Re: DEBIAN 1.2 DISKETTE PROBLEMS UPDATE
Thank you for the info. This is indeed what I was looking for. I do have
another small question. I downloaded the i386 version to a windows 95
VFAT partition. Do I need to worry about name mangling from within
dselect? Do I have to download the msdos-i386 version? I certainly hope
On Mon, 6 Jan 1997, Dale Scheetz wrote:
> On Mon, 6 Jan 1997, Thomas Veldhouse wrote:
> > Will this be a problem if I downloaded all the packages and the install
> > directly to my hard drive? I install from a DOS partition. I should then
> > get the new FTP and telnet packages, correct? I can use dselect to choose
> > these off of my hard drive DOS partition. I just recently put debian on
> > my system, but I don't have any packages installed yet. I have been
> > toying with RedHat, but I can't get the boot disk to be created, but
> > Debian worked great in that respect. So I am going to use Debian. To
> > reiterate, my question is, will I have telnet and ftp capability when I
> > install all of the packages from my hard drive.
> Sounds like a little general information would be useful here:
> When you install a new Debian system (rather than upgrade an old one) you
> typically start with a boot/root disk and several base disks (currently
> 4). When you are done with this "base" installation, you will have a boot
> floppy that can boot your new system, and a root file system that contains
> the bare minimum of utility to continue with the "larger" installation.
> At this point your options are varied. Dselect is the most comprehensive
> installation tool currently available. Because of it's comprehensive
> nature, new users can find it very daunting, but if you are careful, and
> read all the screens fully, take things slow, and be willing to quit and
> start over whenever you get tangled or confused, dselect can deliver a
> complete Debian installation in a reliable, repeatable fashion. I
> typically don't install the "whole thing" so I tend to use dpkg more often
> than dselect. Dpkg is the work horse for dselect. It is the package that
> actually does the installation for the collection that dselect manages.
> So, if you only need to add/upgrade a few packages at a time, dpkg is the
> best choice for the job.
> This brings us to: "What about all the other packages, where are they, how
> do I get them?"
> You have already (apparently) downloaded the archive to your msdos
> partition. To properly get unmangled file names you should have gotten
> them from debian/rex/msdos-i386, rather than the binary-i386 path. If you
> have also gotten a valid Packages file with that path, you are all set for
> installing the rest of Debian from your dos partition. You should be able
> to mount your dos partition with a command like: mount -t msdos /dev/hda1
> /mnt, or you can let dselect do so when you choose the hard disk method
> from the installation choices.
> You will notice, if you look at the contents of debian/rex/msdos-i386 (or
> binary-i386 for that matter), that there are a number of subdirectories to
> be found. The subdirectory base, contains all the packages (well, almost)
> that you will find on a set of base disks. If you are upgrading from a
> previous Debian system, it is advisable to upgrade from this directory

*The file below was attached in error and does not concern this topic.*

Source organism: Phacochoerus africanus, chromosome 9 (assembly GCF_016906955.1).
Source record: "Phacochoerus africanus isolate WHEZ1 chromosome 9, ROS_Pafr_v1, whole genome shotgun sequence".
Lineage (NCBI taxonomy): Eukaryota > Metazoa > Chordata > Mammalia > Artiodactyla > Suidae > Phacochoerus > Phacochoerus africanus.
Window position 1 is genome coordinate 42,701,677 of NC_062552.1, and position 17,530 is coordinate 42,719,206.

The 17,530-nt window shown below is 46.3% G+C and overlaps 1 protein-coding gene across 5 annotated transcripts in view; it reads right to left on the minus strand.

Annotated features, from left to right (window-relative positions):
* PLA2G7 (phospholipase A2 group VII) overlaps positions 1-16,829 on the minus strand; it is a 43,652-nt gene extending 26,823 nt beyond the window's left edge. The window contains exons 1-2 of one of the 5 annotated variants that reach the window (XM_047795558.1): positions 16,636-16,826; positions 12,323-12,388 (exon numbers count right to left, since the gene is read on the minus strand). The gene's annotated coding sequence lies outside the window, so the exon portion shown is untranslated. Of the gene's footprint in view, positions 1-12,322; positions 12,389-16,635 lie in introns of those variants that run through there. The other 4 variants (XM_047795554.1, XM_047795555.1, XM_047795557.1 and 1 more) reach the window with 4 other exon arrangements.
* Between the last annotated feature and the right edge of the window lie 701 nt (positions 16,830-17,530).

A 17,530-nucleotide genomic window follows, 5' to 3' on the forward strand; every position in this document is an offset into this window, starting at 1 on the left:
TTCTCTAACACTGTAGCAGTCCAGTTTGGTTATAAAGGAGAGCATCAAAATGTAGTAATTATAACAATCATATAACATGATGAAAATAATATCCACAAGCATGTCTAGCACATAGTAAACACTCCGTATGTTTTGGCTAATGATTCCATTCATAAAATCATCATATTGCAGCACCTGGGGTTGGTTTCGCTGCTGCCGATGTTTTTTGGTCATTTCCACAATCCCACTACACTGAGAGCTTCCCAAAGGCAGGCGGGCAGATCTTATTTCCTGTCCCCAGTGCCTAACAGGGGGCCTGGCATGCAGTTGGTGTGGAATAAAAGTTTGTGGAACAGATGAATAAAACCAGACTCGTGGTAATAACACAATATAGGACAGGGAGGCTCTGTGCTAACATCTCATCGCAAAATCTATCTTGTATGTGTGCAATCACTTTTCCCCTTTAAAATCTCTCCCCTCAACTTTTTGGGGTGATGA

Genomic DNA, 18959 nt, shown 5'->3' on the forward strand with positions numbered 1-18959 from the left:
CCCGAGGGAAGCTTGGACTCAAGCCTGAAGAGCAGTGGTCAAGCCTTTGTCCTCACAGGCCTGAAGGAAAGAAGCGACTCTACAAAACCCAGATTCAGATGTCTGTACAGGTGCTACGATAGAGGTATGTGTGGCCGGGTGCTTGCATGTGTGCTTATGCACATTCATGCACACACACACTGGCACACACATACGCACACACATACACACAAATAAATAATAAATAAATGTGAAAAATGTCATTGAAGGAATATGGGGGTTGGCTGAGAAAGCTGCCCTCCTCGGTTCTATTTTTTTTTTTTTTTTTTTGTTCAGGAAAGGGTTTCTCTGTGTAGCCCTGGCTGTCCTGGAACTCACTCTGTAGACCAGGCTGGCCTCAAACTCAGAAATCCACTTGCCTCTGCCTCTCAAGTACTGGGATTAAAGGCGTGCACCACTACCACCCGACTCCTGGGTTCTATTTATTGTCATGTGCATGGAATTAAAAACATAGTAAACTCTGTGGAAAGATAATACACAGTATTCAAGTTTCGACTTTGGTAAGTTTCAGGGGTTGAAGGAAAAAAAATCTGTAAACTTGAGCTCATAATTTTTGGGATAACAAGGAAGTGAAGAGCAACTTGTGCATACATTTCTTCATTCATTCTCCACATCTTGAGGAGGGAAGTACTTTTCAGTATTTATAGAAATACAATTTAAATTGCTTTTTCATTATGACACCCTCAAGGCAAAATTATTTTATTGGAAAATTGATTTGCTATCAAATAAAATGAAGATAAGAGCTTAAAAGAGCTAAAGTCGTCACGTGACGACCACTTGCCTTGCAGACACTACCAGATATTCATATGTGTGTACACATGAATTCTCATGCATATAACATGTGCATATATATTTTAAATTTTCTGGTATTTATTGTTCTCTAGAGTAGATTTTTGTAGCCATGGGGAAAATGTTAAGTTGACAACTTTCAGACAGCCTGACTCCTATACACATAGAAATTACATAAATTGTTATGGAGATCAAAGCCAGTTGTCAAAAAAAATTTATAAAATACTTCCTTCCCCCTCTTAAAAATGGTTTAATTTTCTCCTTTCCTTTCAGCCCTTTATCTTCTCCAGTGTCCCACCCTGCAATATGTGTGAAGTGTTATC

> first. The other directories (also known as sections) are pretty much
> organized around functional class, so you will find tools like cron in
> admin, as it is viewed as an administrative tool.
> What you take from this collection of packages is entirely up to you, and
> is based on your needs and interests. If you are not sure where a
> particular program might reside (which package has xxx?) you can grep the
> Contents file. This is a listing of the contents of all the packages in
> the distribution (assuming it is up to date). You can then find out more
> about that package from the Packages file (like what section it is in,
> what other packages it depends on, even a description of the packages
> intended use)
> As to the question of where to get it: If you did the above archival
> correctly on your dos partition, you already have it all! (with the
> exception of source) If you do a complete installation of those packages
> you will certainly have ftp, telnet, and a host of other things as well
> (both of those are found in the netstd package, in section net), and,
> although your will certainly find use for your new ftp you will not need
> it to install the full Debian system.
> In general you should be able to obtain a complete install with the ftp
> method in dselect. The primary source for the distribution is
> ftp.debian.org, and if that site is snowed under, it will give you a list
> of the known mirrors that you can use as alternatives.
> Once you have a reasonable system going, you can use mirror to maintain
> your own personal archive and keep it up-to-date with current development.
> This does, of course, require that you have sufficient disk space.
> You can also purchase gold CDs from either myself or I-Connect, or the
> several other producers listed at www.debian.org. Other useful info found
> on this site are the bug reports, the faqs, and, under ideal
> circumstances, actual ftp access to the archive.
> I am sure I have told you more than you wished/needed to know, so I hope
> there is something helpful in all this drool ;-)
> ------------ --------------
> aka Dale Scheetz Phone: 1 (904) 656-9769
> Flexible Software 11000 McCrackin Road
> e-mail: email@example.com Tallahassee, FL 32308
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